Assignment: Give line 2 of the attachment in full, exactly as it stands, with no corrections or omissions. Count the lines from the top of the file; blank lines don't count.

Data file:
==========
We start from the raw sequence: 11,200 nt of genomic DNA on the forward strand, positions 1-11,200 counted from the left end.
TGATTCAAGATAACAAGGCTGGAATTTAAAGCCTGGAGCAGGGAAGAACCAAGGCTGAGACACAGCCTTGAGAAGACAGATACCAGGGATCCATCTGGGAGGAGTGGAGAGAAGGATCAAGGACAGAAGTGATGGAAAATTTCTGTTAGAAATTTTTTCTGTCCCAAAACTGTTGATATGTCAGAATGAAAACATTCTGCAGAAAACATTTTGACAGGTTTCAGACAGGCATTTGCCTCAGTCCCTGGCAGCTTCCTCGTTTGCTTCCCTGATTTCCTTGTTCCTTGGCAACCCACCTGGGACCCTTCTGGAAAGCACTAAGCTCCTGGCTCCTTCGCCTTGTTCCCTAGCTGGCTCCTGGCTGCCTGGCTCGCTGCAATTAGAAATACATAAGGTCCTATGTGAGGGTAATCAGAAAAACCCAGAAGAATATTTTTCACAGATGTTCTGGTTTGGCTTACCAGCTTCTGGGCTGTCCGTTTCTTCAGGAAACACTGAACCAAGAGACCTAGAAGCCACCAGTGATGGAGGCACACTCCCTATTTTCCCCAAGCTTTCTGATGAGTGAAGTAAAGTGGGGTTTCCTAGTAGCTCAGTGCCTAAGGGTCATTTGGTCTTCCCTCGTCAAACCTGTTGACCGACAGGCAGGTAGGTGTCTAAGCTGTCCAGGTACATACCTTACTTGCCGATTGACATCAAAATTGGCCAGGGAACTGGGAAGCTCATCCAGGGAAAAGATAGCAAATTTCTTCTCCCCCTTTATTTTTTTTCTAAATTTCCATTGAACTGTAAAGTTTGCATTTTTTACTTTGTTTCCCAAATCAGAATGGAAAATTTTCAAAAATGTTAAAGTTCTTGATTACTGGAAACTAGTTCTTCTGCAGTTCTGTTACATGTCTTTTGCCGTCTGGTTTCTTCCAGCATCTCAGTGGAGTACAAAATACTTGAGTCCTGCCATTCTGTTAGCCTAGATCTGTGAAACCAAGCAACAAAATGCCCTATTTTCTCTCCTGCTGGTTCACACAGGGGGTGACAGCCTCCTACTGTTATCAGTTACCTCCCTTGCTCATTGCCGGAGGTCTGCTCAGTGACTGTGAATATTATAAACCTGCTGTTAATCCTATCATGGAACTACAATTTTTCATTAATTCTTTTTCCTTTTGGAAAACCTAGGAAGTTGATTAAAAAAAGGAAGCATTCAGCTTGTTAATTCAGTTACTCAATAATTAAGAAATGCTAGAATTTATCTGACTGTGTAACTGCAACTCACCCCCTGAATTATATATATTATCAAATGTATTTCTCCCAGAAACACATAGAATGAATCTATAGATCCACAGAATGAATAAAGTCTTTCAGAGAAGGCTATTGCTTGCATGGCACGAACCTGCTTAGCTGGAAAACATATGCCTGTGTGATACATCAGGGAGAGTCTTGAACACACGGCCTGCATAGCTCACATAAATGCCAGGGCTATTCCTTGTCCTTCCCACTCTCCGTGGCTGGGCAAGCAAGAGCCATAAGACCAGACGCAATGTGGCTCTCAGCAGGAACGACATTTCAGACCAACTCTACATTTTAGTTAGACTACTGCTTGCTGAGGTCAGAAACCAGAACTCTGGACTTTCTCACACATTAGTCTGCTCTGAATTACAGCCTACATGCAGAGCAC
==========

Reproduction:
TGATTCAAGATAACAAGGCTGGAATTTAAAGCCTGGAGCAGGGAAGAACCAAGGCTGAGACACAGCCTTGAGAAGACAGATACCAGGGATCCATCTGGGAGGAGTGGAGAGAAGGATCAAGGACAGAAGTGATGGAAAATTTCTGTTAGAAATTTTTTCTGTCCCAAAACTGTTGATATGTCAGAATGAAAACATTCTGCAGAAAACATTTTGACAGGTTTCAGACAGGCATTTGCCTCAGTCCCTGGCAGCTTCCTCGTTTGCTTCCCTGATTTCCTTGTTCCTTGGCAACCCACCTGGGACCCTTCTGGAAAGCACTAAGCTCCTGGCTCCTTCGCCTTGTTCCCTAGCTGGCTCCTGGCTGCCTGGCTCGCTGCAATTAGAAATACATAAGGTCCTATGTGAGGGTAATCAGAAAAACCCAGAAGAATATTTTTCACAGATGTTCTGGTTTGGCTTACCAGCTTCTGGGCTGTCCGTTTCTTCAGGAAACACTGAACCAAGAGACCTAGAAGCCACCAGTGATGGAGGCACACTCCCTATTTTCCCCAAGCTTTCTGATGAGTGAAGTAAAGTGGGGTTTCCTAGTAGCTCAGTGCCTAAGGGTCATTTGGTCTTCCCTCGTCAAACCTGTTGACCGACAGGCAGGTAGGTGTCTAAGCTGTCCAGGTACATACCTTACTTGCCGATTGACATCAAAATTGGCCAGGGAACTGGGAAGCTCATCCAGGGAAAAGATAGCAAATTTCTTCTCCCCCTTTATTTTTTTTCTAAATTTCCATTGAACTGTAAAGTTTGCATTTTTTACTTTGTTTCCCAAATCAGAATGGAAAATTTTCAAAAATGTTAAAGTTCTTGATTACTGGAAACTAGTTCTTCTGCAGTTCTGTTACATGTCTTTTGCCGTCTGGTTTCTTCCAGCATCTCAGTGGAGTACAAAATACTTGAGTCCTGCCATTCTGTTAGCCTAGATCTGTGAAACCAAGCAACAAAATGCCCTATTTTCTCTCCTGCTGGTTCACACAGGGGGTGACAGCCTCCTACTGTTATCAGTTACCTCCCTTGCTCATTGCCGGAGGTCTGCTCAGTGACTGTGAATATTATAAACCTGCTGTTAATCCTATCATGGAACTACAATTTTTCATTAATTCTTTTTCCTTTTGGAAAACCTAGGAAGTTGATTAAAAAAAGGAAGCATTCAGCTTGTTAATTCAGTTACTCAATAATTAAGAAATGCTAGAATTTATCTGACTGTGTAACTGCAACTCACCCCCTGAATTATATATATTATCAAATGTATTTCTCCCAGAAACACATAGAATGAATCTATAGATCCACAGAATGAATAAAGTCTTTCAGAGAAGGCTATTGCTTGCATGGCACGAACCTGCTTAGCTGGAAAACATATGCCTGTGTGATACATCAGGGAGAGTCTTGAACACACGGCCTGCATAGCTCACATAAATGCCAGGGCTATTCCTTGTCCTTCCCACTCTCCGTGGCTGGGCAAGCAAGAGCCATAAGACCAGACGCAATGTGGCTCTCAGCAGGAACGACATTTCAGACCAACTCTACATTTTAGTTAGACTACTGCTTGCTGAGGTCAGAAACCAGAACTCTGGACTTTCTCACACATTAGTCTGCTCTGAATTACAGCCTACATGCAGAGCAC